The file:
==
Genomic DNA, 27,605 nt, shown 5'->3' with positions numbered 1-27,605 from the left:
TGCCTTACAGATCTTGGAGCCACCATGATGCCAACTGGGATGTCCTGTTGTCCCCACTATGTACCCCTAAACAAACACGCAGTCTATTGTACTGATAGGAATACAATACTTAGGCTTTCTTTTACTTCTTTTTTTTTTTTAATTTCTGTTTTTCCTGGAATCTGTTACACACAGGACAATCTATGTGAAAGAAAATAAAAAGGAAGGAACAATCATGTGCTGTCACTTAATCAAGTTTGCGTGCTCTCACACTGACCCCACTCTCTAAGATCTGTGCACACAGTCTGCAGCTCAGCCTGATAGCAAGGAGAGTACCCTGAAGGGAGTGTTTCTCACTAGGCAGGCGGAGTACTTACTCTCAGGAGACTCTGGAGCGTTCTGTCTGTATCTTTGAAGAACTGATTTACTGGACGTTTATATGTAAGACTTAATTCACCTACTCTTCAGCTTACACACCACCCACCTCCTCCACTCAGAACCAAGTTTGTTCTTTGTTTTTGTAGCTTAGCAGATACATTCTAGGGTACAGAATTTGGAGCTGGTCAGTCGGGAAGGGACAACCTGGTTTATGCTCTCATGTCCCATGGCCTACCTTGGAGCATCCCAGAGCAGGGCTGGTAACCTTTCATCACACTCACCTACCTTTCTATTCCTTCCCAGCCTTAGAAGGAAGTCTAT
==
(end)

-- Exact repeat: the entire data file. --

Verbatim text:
Genomic DNA, 27,605 nt, shown 5'->3' with positions numbered 1-27,605 from the left:
TGCCTTACAGATCTTGGAGCCACCATGATGCCAACTGGGATGTCCTGTTGTCCCCACTATGTACCCCTAAACAAACACGCAGTCTATTGTACTGATAGGAATACAATACTTAGGCTTTCTTTTACTTCTTTTTTTTTTTTAATTTCTGTTTTTCCTGGAATCTGTTACACACAGGACAATCTATGTGAAAGAAAATAAAAAGGAAGGAACAATCATGTGCTGTCACTTAATCAAGTTTGCGTGCTCTCACACTGACCCCACTCTCTAAGATCTGTGCACACAGTCTGCAGCTCAGCCTGATAGCAAGGAGAGTACCCTGAAGGGAGTGTTTCTCACTAGGCAGGCGGAGTACTTACTCTCAGGAGACTCTGGAGCGTTCTGTCTGTATCTTTGAAGAACTGATTTACTGGACGTTTATATGTAAGACTTAATTCACCTACTCTTCAGCTTACACACCACCCACCTCCTCCACTCAGAACCAAGTTTGTTCTTTGTTTTTGTAGCTTAGCAGATACATTCTAGGGTACAGAATTTGGAGCTGGTCAGTCGGGAAGGGACAACCTGGTTTATGCTCTCATGTCCCATGGCCTACCTTGGAGCATCCCAGAGCAGGGCTGGTAACCTTTCATCACACTCACCTACCTTTCTATTCCTTCCCAGCCTTAGAAGGAAGTCTAT